Goldwater—and each subsequent president—would have to make a center piece of their campaign platform the return of law and order. However, there was never a “loss” of law and order, but a sudden realization that the rule of law (read: authoritarian control) had been weakened by massive social upheaval. Normally, when people get feed up enough with the crappy reality of their lives, they rise up. Capitalism needs to contend with this, so control of unhappy people is necessary.

Nixon said while campaigning in 1967: "America has become among the most lawless and violent [nations] in the history of free people." Depending on whom one takes to be the "criminal" (i.e. the capitalists, or union organizer, or Black Panther, or the dope-smoker) Nixon could be understood as extremely honest or dishonest when he blamed liberal decisions for "weakening the peace forces against the criminal forces." Ronald Reagan "aspired to nothing less than readjusting the balance between the forces of law and the forces of lawlessness." George Bush Sr. concentrated on five areas of crime, three of which dealt with illicit drugs, and as he infamously said: “Take my word for it. This scourge will stop!” Bill Clinton was perhaps the toughest on "crime" with his unprecedented Crime Bill, because he believed the "first responsibility of government is law and order." George W. Bush meant what he said when he warned “if you break the law, there will be a consequence.”

Slavoj Zizek recounts an old parable that helps us understand how the subjective manifestations of violence like a homicide, or a rape, or an assault, or a drug bust, or a bank robbery, or an international conflict, or terror, or civil unrest do not happen against a background of zero violence. In fact, it is the background which is the most insidious, egregious and violent of all. Violence in the objective forms of systemic and symbolic violence is ever-present and constant. The resulting pathologies, anger, abuse, and violence are all a result of a cosmic dissonance of violence already done to us.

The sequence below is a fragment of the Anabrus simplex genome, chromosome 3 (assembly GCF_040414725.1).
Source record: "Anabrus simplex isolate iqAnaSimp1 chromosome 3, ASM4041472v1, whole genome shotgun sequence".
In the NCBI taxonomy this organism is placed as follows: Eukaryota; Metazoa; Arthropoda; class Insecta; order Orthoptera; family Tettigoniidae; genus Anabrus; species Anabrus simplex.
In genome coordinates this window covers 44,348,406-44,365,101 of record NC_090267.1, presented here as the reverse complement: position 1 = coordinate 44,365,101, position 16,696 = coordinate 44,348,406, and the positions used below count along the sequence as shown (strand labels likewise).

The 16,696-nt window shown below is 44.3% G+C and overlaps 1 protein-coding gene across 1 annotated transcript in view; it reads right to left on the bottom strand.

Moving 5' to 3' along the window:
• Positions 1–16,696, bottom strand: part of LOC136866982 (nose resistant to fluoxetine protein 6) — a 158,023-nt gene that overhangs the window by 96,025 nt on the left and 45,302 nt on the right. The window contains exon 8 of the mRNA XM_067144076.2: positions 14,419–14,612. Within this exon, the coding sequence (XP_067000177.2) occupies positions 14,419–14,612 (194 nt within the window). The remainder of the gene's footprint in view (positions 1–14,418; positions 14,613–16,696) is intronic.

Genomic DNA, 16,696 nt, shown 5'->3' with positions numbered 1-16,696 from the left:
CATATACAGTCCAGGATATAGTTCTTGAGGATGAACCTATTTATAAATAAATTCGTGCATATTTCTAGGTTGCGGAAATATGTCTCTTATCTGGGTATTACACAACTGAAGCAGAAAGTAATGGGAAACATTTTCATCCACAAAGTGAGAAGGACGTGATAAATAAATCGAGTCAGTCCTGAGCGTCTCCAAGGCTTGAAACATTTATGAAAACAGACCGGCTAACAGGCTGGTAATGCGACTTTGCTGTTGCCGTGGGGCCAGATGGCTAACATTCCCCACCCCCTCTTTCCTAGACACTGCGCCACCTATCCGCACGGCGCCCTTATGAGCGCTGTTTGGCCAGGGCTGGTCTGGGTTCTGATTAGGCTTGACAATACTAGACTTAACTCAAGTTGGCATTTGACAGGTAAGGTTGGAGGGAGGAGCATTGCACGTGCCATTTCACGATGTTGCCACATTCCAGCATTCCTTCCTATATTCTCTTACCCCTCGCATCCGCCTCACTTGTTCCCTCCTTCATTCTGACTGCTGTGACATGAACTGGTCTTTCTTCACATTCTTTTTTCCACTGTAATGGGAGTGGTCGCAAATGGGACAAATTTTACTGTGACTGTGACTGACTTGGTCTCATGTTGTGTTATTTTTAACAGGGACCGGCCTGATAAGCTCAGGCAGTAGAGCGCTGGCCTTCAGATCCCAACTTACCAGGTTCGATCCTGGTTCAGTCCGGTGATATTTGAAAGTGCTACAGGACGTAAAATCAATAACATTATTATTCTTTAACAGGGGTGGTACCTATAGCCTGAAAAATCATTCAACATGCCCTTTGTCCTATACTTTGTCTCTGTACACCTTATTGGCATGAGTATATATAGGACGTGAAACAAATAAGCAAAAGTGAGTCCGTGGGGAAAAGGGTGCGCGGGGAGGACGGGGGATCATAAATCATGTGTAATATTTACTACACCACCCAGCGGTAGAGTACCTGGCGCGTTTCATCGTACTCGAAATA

In the parable, Zizek tells of the “worker who is suspected of stealing. Every evening, as he leaves the factory, the wheelbarrow he rolls in front of him is carefully inspected. The guards can find nothing. It is always empty. Finally, the penny drops: what the worker is stealing are the wheelbarrows themselves…”

As the guardians of our own society, “we need to learn to step back, and disentangle ourselves from the fascinating lure of this directly visible “subjective” violence, violence performed by a clearly identifiable agent. We need to perceive the contours of the background which generates such outbursts. A step back enables us to identify a violence that sustains our very efforts to fight violence.”

The Prison Industrial Complex is a multi-billion dollar industry. After killing the black leadership of the 60's, they next thing to do was to put millions in prison. Of the 2.3 million American prisoners (roughly seven times the amount in 1971), over half are black.

Building a Prison Industrial Complex has served many purposes:

  1. Class control
  2. Billions of dollars of profit
  3. Deal with civil discontent
  4. Deal with the ugliest aspects of capitalism’s objective violence: i.e. vagrants, welfare mothers, the mentally ill, etc.
  5. Deal with the effects of neoliberal globalization: “illegal” immigrants

Being “tough on crime,” the “War on Drugs,” the “War on Poverty,” and—the most Orwellian of wars—the “War on Terror,” have all served a simple ideological purpose of perpetual wars on strawmen/scapegoats. When violent reaction reaches the absurd levels of today's world it can no longer be called an aberration, but an inherent reality of an inhumane, anti-democratic, and anti-environmental system that prefigures it. The one true crime boss is the system itself. It has successfully pitted us against ourselves and the system’s spectacular marketing has masked the wolf in sheep’s clothing. Docile and scared like sheep, we huddle together and tremble, until the master’s of mankind divide us further and further so that we can be easily picked off one-by-one.

Wednesday, February 11, 2009

Local Neutrality

Che Bob is busy so I'll (Troutsky) jump in briefly with a tale about a down home storm brewing over this issue of neutrality or perceived bias or "balance" in pubic school teaching. A lovely colleague of Che Bobs (who I had the pleasure of a long conversation with last night) was confronted by her school board and an irate parent when one of her students reported home that she had watched an "anti-capitalist" film in her science class and that it was part of the liberal teachers "agenda".